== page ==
• If you are not building small powerful networks of some kind, get started. Now. Nothing is a solo sport any longer. Even if you’re the only gunslinger in town, sign up for the gunslinger social network and get to know how others are doing their job. Interesting perspective on this by John Chow, actually. Read the whole piece.
  • Set your own goals in front of yourself. Make them SMART goals. (Half of you rolled your eyes because you’ve heard this. The others are waiting). SMART stands for “Simple, Measurable, Attainable, Realistic, and Timely.” (See more here or even better, here). Don’t say, “I want to make more money in 2009.” Say, “I want to book 10% more business in Q1, 15% in Q2, and make 30% overall more income by the end of 2009.”
  • Chunking goals up is even better. Wanting to build a better proposal template by mid-January and then wanting to book 5 new clients using that form by March is better than putting the whole thing together in one form.
  • Going back to school isn’t always the answer. But sometimes it is. Think long and hard if you’re going back to school simply because you don’t know what else to do. There are lots of ways to train into new skills that don’t involve going back to school. School is a great place to learn what was relevant five years ago. Things are moving much faster than that. Do you really think it will upgrade your career? (Waiting to hear from my higher ed friends on this one).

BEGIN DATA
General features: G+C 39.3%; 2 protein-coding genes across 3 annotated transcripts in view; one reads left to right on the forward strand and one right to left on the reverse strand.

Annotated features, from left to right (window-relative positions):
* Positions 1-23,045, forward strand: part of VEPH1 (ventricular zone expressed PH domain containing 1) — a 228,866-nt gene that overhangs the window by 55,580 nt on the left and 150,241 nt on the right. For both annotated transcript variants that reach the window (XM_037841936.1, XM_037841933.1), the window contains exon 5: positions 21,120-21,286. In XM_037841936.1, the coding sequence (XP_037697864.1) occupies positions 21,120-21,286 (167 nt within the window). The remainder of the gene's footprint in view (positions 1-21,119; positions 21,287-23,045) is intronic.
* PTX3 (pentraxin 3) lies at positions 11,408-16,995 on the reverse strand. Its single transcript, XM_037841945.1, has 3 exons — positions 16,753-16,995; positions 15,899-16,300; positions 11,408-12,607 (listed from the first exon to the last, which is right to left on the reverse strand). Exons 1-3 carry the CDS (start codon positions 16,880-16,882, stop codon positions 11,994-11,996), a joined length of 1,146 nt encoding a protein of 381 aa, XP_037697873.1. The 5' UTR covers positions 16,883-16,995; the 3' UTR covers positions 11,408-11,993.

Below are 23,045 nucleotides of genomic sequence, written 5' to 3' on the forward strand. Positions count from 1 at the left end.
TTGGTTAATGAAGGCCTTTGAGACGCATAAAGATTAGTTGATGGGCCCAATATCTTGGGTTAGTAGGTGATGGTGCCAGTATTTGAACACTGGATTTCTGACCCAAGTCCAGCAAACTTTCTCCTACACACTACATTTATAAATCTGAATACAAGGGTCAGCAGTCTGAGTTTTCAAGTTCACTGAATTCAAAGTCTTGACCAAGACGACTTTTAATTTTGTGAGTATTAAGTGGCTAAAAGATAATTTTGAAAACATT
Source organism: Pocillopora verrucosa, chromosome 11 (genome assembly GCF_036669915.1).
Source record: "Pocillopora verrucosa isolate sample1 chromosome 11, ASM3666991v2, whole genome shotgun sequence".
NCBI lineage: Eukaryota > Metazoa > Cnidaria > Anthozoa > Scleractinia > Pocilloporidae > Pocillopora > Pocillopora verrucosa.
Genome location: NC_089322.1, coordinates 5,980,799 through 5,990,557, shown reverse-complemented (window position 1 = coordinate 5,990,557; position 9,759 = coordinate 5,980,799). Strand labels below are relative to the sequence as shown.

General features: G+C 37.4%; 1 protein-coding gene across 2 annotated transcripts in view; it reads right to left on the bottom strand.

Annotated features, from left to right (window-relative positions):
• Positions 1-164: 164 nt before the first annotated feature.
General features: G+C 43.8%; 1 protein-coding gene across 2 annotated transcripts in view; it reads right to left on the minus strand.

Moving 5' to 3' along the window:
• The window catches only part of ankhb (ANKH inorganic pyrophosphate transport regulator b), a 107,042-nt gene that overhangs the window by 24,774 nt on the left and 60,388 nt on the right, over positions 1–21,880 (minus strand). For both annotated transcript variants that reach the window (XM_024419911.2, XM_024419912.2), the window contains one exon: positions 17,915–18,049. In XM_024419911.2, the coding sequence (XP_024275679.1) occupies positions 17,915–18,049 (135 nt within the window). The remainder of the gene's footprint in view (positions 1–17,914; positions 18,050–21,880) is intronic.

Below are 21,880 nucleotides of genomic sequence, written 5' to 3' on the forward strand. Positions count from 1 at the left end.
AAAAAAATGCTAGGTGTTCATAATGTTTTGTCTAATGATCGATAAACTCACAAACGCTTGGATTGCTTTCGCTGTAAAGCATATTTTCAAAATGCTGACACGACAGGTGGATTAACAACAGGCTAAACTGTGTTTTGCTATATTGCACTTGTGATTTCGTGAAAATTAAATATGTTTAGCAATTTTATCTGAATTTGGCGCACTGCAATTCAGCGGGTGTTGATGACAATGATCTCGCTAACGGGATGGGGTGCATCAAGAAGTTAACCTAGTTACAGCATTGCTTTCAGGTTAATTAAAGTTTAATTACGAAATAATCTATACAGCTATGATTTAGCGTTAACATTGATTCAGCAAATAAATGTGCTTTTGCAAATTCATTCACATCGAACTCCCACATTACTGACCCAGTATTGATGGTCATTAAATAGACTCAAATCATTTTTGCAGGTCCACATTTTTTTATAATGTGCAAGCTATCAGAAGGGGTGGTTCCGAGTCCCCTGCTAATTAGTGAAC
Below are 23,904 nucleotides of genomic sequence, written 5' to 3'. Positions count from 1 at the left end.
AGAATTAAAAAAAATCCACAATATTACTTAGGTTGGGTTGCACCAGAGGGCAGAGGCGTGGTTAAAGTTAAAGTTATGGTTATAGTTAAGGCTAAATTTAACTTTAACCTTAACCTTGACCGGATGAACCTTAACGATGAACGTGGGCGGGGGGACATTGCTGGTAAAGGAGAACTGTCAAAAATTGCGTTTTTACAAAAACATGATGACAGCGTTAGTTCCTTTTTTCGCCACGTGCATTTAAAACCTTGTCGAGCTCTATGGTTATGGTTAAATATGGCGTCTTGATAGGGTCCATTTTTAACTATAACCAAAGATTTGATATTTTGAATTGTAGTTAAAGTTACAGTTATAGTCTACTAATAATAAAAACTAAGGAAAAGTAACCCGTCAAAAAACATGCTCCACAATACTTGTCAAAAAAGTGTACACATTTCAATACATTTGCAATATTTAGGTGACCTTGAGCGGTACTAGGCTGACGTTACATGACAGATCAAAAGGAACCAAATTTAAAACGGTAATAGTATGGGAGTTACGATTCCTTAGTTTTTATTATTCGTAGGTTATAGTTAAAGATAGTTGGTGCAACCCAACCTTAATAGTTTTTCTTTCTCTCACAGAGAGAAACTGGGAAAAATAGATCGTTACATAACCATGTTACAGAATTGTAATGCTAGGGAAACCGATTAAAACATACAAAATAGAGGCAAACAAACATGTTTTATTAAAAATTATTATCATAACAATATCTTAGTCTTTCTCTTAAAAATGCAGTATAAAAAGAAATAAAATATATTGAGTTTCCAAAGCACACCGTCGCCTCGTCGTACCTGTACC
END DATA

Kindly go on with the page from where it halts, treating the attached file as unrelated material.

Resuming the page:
• Instead, read. Learn. Absorb. Try things out. If you haven’t created a “lab” for your ideas, for your opportunity to try things out, get started.
  • If your self-esteem is still an issue, and you haven’t bought and read Self-Esteem by Dr Matthew McKay, stop what you’re doing and buy the book. It changed my life. It probably could help you, too. (Faith helps, but that’s not my department. That’s his).
  • Learn the basics of these functions: sales, marketing, project management, journalism, and law. Even understanding some of the basic premises behind those types of roles and job functions will help you better understand how to function within an organization. I wasn’t the best engineer in my company. I was the engineer who could talk plainly about technology to the senior team. Made a world of difference.

Your Mileage Will Vary

There are lots of reasons to be negative. You have plenty of opportunities to find reasons why none of the above will work for you. You can pile excuses up, one on top of the other, for every reason why you’re stuck where you are. Gandhi said this: that we all have the same number of hours in the day, and it’s how we choose to use them that matters.

I choose to use mine improving on the futures of those around me.

Congratulations. You’re the president of your career. What’s your next move?

Photo credit Bobster1985